It was only a matter of time before someone blinked in the frenzied world that is social media.
Early this month, GroupOn, the fast-streaking digital coupon company that sells discounted deals for everything from teeth-whitening to spa trips, and which was expected to go public at a valuation of $20 billion, suddenly called off its roadshow prior to the planned IPO.
The initial cancellation appears to have been caused by a mix of public attacks on the company, questions from the SEC on their accounting (which resulted in the amended S-1 to restate the financials), along with the current market conditions, acoording to Trent Tillman of Syndicate Trader, which specializes in IPO and secondary offerings research. It could also be from the pre-wedding jitters.
But GroupOn now says it wont be left at the altar: It will begin the roadshows as soon as it can, then plan an IPO for as early as October. Just expect a more chastened company, one with less swagger.
GroupOn is far more troubled than its backers concede. After years of spectacular gross revenue growth, GroupOns North American business is flattening out. It isnt making much headway in foreign markets. For a company that touts explosive growth, flattening out here and abroad is not a commendable event. And competitors from Amazon to Facebook and Google may be closing in. Most important, insiders already have cashed out. Everything else is up for grabs.
For all the accolades from the tech literati, the GroupOn business model is not unique. And although having a war chest the company has raised more than $1.1 billion has given GroupOn great visibility and a leg up on the opposition, competition is catching up.
With increased competition and GroupOns move into smaller, local markets, both the quality of the deals and their value has diminished, says Karthik Balakrishnan of Globescape Capital, an emerging markets advisory firm in Washington, D.C. Its worse for GroupOn overseas. In key markets such as China and India, local players are already well established and facing competition from other domestic players.
GroupOn insiders and cheerleaders are quick to point out that the company has a 2011 run rate of $2.6 billion. Still, the company lost $456 million in 2010 and could lose even more in 2011. Chief executive Andrew Mason warns future shareholders that GroupOn will continue to spend aggressively on marketing and sales. About 54 percent of its operating expenses go towards marketing; the remaining 46 percent on sales.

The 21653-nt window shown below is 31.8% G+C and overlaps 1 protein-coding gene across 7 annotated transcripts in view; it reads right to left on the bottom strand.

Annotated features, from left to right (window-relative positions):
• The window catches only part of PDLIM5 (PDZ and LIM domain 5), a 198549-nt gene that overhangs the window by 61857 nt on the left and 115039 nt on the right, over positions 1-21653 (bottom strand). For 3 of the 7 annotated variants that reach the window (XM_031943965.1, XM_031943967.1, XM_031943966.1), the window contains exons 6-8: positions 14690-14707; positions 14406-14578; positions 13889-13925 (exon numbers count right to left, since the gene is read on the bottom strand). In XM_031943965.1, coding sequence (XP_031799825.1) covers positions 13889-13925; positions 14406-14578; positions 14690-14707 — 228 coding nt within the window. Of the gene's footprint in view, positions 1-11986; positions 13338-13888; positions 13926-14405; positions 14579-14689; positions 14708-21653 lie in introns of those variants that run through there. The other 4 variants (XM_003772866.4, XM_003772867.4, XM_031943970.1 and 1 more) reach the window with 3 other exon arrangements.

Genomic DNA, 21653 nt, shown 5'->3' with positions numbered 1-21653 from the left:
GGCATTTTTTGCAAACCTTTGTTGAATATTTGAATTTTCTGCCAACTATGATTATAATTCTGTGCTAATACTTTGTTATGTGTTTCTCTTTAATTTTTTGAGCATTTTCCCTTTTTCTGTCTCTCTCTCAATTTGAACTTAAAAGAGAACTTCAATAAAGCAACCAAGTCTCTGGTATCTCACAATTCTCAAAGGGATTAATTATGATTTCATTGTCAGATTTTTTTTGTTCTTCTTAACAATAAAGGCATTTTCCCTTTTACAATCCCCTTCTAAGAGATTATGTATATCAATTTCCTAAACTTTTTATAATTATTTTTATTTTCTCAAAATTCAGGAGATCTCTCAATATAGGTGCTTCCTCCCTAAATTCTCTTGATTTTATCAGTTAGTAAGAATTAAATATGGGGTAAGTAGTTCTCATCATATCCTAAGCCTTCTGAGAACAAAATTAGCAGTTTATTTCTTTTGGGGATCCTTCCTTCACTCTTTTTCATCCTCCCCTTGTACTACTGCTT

Skeptical analysts and industry specialists point out that the GroupOn subscribers per capital spend is less than $23 per year. There isnt any sustainable repeat buying pattern. Perhaps most important, high-end merchants are wearying of GroupOn. Not only is a GroupOn transaction less profitable, it isnt building traffic, they say. Several high-end New York restaurants that offered discounted dining through GroupOn say they were not satisfied with the response and also the fact that the promotion cannibalized their existing customer base.
The Securities and Exchange Commission, which itself has come under attack for its poor handling of the social media marketplace, is worried. In June, after Groupon filed to go public, the SEC asked it to remove an accounting metric, Adjusted Consolidated Segment Operating Income, which tended to emphasize revenue but did not fully capture expenditure. The SEC also seemed to be taken aback by GroupOn CEO Andrew Masons recent letter to his employees and shareholders that portrayed the company in a different light than presented in the S-1 offering statement of June and lambasted critics. In the current charged regulatory atmosphere that simply is a no-no.
But what has analysts and potential investors worried the most is that the early investors have taken out $900 million from the company. Not a great public relations move, acknowledged angel investor Jeff Clavier of SoftTech VC, and a minority GroupOn shareholder, in a recent media interview. It is as if the original investors are taking their profits now and raising questions about the long term viability of the business.
Then, of course, there is the question of GroupOns class A and class B shares. Large institutional investors have historically frowned on two categories because it usually short circuits governance. And with GroupOn being only three years old, giving inexperienced insiders disproportionately greater voting and oversight powers is simply asking for trouble.
Still, for the social media world, GroupOn is a hot company. Its shareholders include Accel Partners and New Enterprise Associates, two of the largest venture funds in the business. And it still is the 800-pound gorilla in its space. But it may need to rein in the expectations of its shareholders and its employees before it takes another stab at its IPO.
Says Syndicated Traders Tillman: If the market stabilizes and it is clear that some IPOs are again having success I think they will attempt the offering again. But in this current environment, I dont blame them for waiting.